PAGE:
I will try to clear up some confusion I see in the question and the OP's answer. Whenever I say "presentation", I mean a finite presentation (one with finitely many generators and finitely many relations), as infinite presentations do not come up.

## Computational Decidability

First, every constant function is computable. So for a specific presentation $P$, we can prove that there is an algorithm that outputs whether it is trivial or not, using excluded middle:

- If $P$ presents the trivial group, the constant function that outputs "yes" computes the triviality of $P$ correctly.
- If $P$ presents a non-trivial group, the constant function that outputs "no" computes the triviality of $P$ correctly.

So we know there exists an algorithm, we just don't know which one it is. (To make a system of logic where this can't happen, a necessary, but not sufficient, criterion is to not allow the use of the principle of excluded middle. I will not comment on this further in the answer.) What people mean by "triviality is undecidable" is that the function from the set of presentations (encoded as natural numbers or finite strings from a finite alphabet) to $\{0,1\}$ that is $1$ on trivial groups and $0$ on non-trivial groups is not a computable function.

## Logical Decidability

However, you also ask if there exists a presentation $P$ of a group such that there is no Turing machine that calculates the triviality of $P$ and provides a proof that it is correct. Suitably interpreted, the answer to this question is in fact **yes**, simply because there exists a presentation $P$ such that there exists no proof (in ZFC) that the group it presents is trivial or non-trivial, assuming ZFC is consistent.

This follows from a particular line of reasoning based on the Halting problem and Gödel's incompleteness theorem that I think I've seen on this site before, though I can't quite remember where (the closest I could find is this).

Firstly, the proof that triviality of a presentation is undecidable actually shows **more**. In fact, what is shown is that for each Turing machine $M$, there is a presentation $P_M$ that presents a trivial group iff $M$ halts when given an empty input, and the function $M \mapsto P_M$ is computable. For any theory $T$ where the set of axioms is recursively enumerable (e.g. Peano arithmetic, ZFC) there is a Turing machine $M_T$ that, given an empty input, searches through all formal proofs in that theory and halts if it reaches a contradiction (people have actually constructed such a thing -- see the references). If we apply the construction from the proof of the undecidability of the triviality problem, we get a presentation $P_{M_T}$ that presents a trivial group iff $M_T$ halts iff $\lnot\mathrm{Con}(T)$. So we just do this with $T = \mathrm{ZFC}$. Gödel's incompleteness theorem then gives us that ZFC cannot prove whether or not $P_{M_{\mathrm{ZFC}}}$ presents a trivial group.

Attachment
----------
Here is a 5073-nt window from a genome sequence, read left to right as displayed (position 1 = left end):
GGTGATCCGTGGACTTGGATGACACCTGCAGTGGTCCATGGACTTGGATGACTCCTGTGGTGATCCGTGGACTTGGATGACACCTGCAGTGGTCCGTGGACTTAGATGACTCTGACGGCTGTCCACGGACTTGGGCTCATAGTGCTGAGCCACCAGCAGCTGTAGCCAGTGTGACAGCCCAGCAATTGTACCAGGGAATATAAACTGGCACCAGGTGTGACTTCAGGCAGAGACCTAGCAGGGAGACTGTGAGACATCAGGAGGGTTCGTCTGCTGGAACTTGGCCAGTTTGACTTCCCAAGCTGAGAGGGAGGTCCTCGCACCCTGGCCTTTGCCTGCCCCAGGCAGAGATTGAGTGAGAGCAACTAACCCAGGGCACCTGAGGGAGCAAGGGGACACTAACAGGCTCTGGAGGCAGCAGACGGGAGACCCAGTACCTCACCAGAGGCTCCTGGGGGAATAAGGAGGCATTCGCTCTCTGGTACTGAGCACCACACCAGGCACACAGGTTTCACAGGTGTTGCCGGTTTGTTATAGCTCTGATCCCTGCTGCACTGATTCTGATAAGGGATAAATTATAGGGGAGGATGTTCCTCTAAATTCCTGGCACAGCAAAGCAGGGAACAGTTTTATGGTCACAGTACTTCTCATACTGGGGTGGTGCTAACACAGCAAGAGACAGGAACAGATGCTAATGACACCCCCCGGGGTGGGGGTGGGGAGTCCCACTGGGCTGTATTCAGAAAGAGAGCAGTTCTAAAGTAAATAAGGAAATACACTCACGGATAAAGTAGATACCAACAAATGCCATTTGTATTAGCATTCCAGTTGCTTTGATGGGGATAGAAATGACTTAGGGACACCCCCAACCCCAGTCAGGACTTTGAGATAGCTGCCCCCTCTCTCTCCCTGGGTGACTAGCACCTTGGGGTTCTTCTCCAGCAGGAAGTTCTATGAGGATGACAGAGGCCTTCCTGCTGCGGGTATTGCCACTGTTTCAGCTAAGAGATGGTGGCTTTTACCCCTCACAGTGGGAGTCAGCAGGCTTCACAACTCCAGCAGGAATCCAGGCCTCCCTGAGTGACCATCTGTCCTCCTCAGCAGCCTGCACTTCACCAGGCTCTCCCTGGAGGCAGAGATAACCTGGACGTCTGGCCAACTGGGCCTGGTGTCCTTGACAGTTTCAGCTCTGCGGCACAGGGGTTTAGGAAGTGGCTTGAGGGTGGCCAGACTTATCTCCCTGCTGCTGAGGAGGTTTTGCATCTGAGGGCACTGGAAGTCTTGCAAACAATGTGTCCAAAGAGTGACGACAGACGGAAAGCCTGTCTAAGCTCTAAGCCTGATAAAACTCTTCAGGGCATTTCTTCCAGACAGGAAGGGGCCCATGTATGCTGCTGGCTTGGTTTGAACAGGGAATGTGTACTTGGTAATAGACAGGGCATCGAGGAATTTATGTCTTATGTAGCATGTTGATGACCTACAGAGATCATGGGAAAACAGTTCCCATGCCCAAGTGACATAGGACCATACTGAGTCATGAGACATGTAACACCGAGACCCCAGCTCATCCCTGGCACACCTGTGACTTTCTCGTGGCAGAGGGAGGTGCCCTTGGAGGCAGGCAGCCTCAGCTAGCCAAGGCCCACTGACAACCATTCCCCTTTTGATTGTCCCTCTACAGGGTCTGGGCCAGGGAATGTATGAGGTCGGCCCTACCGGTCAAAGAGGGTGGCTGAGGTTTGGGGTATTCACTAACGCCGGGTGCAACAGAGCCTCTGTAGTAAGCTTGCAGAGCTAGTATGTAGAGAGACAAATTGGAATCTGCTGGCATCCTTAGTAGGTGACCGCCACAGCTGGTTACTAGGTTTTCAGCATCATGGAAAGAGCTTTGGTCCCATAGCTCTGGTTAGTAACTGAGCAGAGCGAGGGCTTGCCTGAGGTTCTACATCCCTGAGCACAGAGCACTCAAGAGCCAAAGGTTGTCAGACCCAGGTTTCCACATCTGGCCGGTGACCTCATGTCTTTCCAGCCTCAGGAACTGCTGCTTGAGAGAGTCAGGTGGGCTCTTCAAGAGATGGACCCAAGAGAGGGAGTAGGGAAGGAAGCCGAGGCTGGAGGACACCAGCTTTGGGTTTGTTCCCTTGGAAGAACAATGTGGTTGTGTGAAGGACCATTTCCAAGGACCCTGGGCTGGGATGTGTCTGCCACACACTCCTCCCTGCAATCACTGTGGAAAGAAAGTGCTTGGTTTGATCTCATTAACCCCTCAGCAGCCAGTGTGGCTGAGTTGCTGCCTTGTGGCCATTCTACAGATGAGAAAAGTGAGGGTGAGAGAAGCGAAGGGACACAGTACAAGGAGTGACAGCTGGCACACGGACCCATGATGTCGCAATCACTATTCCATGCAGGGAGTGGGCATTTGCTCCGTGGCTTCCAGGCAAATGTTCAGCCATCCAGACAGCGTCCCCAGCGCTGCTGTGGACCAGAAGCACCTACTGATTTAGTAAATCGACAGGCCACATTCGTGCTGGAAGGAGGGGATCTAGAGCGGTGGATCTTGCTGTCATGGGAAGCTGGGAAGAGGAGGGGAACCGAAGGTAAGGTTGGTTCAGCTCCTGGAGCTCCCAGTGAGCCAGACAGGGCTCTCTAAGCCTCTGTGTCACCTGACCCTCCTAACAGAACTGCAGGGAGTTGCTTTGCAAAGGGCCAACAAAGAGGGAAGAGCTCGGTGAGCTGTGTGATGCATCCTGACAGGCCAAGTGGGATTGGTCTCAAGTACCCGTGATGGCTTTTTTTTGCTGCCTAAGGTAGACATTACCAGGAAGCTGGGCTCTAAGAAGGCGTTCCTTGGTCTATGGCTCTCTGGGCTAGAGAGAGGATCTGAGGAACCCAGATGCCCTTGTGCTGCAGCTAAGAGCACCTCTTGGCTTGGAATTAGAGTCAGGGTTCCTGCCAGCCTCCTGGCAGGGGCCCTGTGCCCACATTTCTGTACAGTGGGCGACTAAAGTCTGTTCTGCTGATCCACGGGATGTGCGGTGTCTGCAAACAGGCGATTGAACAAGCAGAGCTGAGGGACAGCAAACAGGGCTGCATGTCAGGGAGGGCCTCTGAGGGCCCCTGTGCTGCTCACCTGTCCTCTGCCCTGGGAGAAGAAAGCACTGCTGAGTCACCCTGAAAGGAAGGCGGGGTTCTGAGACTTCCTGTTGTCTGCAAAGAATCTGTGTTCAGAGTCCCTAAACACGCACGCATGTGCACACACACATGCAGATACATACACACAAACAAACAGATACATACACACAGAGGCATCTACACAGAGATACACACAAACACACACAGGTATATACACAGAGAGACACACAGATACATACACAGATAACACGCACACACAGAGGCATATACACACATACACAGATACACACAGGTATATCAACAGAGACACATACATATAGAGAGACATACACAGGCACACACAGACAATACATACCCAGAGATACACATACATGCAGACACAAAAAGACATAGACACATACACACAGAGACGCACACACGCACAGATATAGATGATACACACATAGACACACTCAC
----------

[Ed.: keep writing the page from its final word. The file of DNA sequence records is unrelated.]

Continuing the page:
In your answer, you say that since it is undecidable, $P_{M_{\mathrm{ZFC}}}$ "must be a non-trivial group". If ZFC is consistent, then, by Gödel, $\mathrm{ZFC} + \lnot \mathrm{Con}(\mathrm{ZFC})$ is consistent, and therefore has a model $X$. When $P_{M_{\mathrm{ZFC}}}$ is interpreted in $X$, it presents a trivial group. However, this is because the natural numbers of $X$ and the standard natural numbers do not agree (specifically, about whether $\mathrm{Con}(\mathrm{ZFC})$ is true).

## References

The proof the undecidability of the triviality of group presentations is actually in two pieces - the first goes from the halting problem to the word problem for finitely-presented groups, and the second part from the word problem for finitely-presented groups to the triviality of finite presentations. A nice reference for the word problem is Rotman's *An Introduction to the Theory of Groups*, Chapter 12, which includes enough background on the semigroup version of it as well. For the second part, Rabin's original paper is perfectly good, and for the triviality problem you only need Theorem 1.2, not the more sophisticated Theorem 1.1 (that works for an arbitrary Markov property).

Here are some references for people actually going through and explicitly constructing Turing machines that have the needed property relative to ZFC. Adam Yedidia and Scott Aaronson explicitly constructed a Turing machine that halts iff $\lnot \mathrm{Con}(ZFC + SRP)$ (which implies Con(ZFC), SRP being the existence of a large cardinal with the stationary Ramsey property) using some of Harvey Friedman's work. Building on this, Stefan O'Rear explicitly constructed a Turing machine (with 5349 states) that halts iff $\lnot \mathrm{Con}(\mathrm{ZFC})$. Of course, it would be possible, given some programming effort, to produce a "compiler" from Turing machines to finitely-presented groups and thereby obtain $P_{M_{\mathrm{ZFC}}}$, but as far as I know nobody's done this yet.